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Sir Walter Raleigh




Reading Books

THE RELATION OF THE AUTHOR TO HIS AUDIENCE

At least these great artists of the sixteenth and nineteenth centuries are agreed upon one thing, that the public, even in its most gracious mood, makes an ill task-master for the man of letters. It is worth the pains to ask why, and to attempt to show how much of an author's literary quality is involved in his attitude towards his audience. Such an inquiry will take us, it is true, into bad company, and exhibit the vicious, the fatuous, and the frivolous posturing to an admiring crowd. But style is a property of all written and printed matter, so that to track it to its causes and origins is a task wherein literary criticism may profit by the humbler aid of anthropological research.

SENTIMENTALISM AND JOCULARITY

For hardier aspirants, the two main entrances to popular favour are by the twin gates of laughter and tears. Pathos knits the soul and braces the nerves, humour purges the eyesight and vivifies the sympathies; the counterfeits of these qualities work the opposite effects. It is comparatively easy to appeal to passive emotions, to play upon the melting mood of a diffuse sensibility, or to encourage the narrow mind to dispense a patron's laughter from the vantage-ground of its own small preconceptions. Our annual crop of sentimentalists and mirth-makers supplies the reading public with food. Tragedy, which brings the naked soul face to face with the austere terrors of Fate, Comedy, which turns the light inward and dissipates the mists of self-affection and selfesteem, have long since given way on the public stage to the flattery of Melodrama, under many names. In the books he reads and in the plays he sees the average man recognises himself in the hero, and vociferates his approbation.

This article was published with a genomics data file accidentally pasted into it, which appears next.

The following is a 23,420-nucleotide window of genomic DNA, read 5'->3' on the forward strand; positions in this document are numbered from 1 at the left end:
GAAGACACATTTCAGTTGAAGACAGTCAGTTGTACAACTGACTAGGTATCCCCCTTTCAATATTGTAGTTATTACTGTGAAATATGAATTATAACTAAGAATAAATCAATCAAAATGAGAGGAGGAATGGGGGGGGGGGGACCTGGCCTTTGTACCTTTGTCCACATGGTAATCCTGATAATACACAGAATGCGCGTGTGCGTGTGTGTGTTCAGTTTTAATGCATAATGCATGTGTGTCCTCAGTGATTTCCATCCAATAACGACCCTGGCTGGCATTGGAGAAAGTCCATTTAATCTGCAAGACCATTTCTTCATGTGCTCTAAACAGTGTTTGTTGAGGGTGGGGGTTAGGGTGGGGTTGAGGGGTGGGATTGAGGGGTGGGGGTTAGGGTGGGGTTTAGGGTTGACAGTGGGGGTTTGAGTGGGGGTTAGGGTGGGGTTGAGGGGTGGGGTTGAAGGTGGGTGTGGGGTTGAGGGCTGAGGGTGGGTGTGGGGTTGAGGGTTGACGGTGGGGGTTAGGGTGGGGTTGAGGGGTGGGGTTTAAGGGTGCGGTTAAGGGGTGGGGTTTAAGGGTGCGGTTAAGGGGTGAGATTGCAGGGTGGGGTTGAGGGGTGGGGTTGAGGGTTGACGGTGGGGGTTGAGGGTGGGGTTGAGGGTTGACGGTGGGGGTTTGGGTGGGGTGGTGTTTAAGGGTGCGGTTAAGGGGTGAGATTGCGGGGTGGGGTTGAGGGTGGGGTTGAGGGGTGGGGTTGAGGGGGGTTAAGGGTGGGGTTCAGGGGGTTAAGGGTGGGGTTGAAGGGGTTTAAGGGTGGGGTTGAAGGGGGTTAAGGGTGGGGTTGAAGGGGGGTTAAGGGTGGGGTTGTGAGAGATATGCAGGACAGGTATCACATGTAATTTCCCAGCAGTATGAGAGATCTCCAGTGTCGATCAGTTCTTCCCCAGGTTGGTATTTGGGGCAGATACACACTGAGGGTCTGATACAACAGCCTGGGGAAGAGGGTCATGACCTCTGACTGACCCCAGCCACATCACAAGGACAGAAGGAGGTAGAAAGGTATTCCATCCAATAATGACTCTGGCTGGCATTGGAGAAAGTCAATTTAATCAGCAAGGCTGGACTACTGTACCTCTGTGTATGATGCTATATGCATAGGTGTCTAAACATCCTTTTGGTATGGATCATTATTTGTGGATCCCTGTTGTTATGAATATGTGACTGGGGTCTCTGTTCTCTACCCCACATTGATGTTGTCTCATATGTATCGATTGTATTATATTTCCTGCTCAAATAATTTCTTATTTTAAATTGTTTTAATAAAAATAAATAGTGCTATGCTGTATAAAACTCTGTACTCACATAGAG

APPROPRIATION

... There may be literary quality, it is well to remember, in the words of a parrot, if only its cage has been happily placed; meaning and soul there cannot be. Yet the voice will sometimes be mistaken, by the carelessness of chance listeners, for a genuine utterance of humanity; and the like is true in literature. But writing cannot be luminous and great save in the hands of those whose words are their own by the indefeasible title of conquest. Life is spent in learning the meaning of great words, so that some idle proverb, known for years and accepted perhaps as a truism, comes home, on a day, like a blow. `If there were not a God,' said Voltaire, `it would be necessary to invent him.' Voltaire had there-fore a right to use the word, but some of those who use it most, if they would be perfectly sincere, should en-close it in quotation marks. Whole nations go for centuries without coining names for certain virtues; is it credible that among other peoples, where the names exist, the need for them is epidemic?

THE CONCLUSION

All style is gesture, the gesture of the mind and of the soul. Mind we have in common, inasmuch as the laws of right reason are not different for different minds. Therefore clearness and arrangement can be taught, sheer incompetence in the art of expression can be partly remedied. But who shall impose laws upon the soul? It is thus of common note that one may dislike or even hate a particular style while admiring its facility, its strength, its skilful adaptation to the matter set forth. Milton, a chaster and more unerring master of the art than Shakespeare, reveals no such lovable personality. While persons count for much, style, the index to per-sons, can never count for little. `Speak,' it has been said, `that I may know you' -- voice-gesture is more than feature. Write, and after you have attained to some control over the instrument, you write yourself down whether you will or no. There is no vice, however unconscious, no virtue, however shy, no touch of meanness or of generosity in your character, that will not pass on to the paper.



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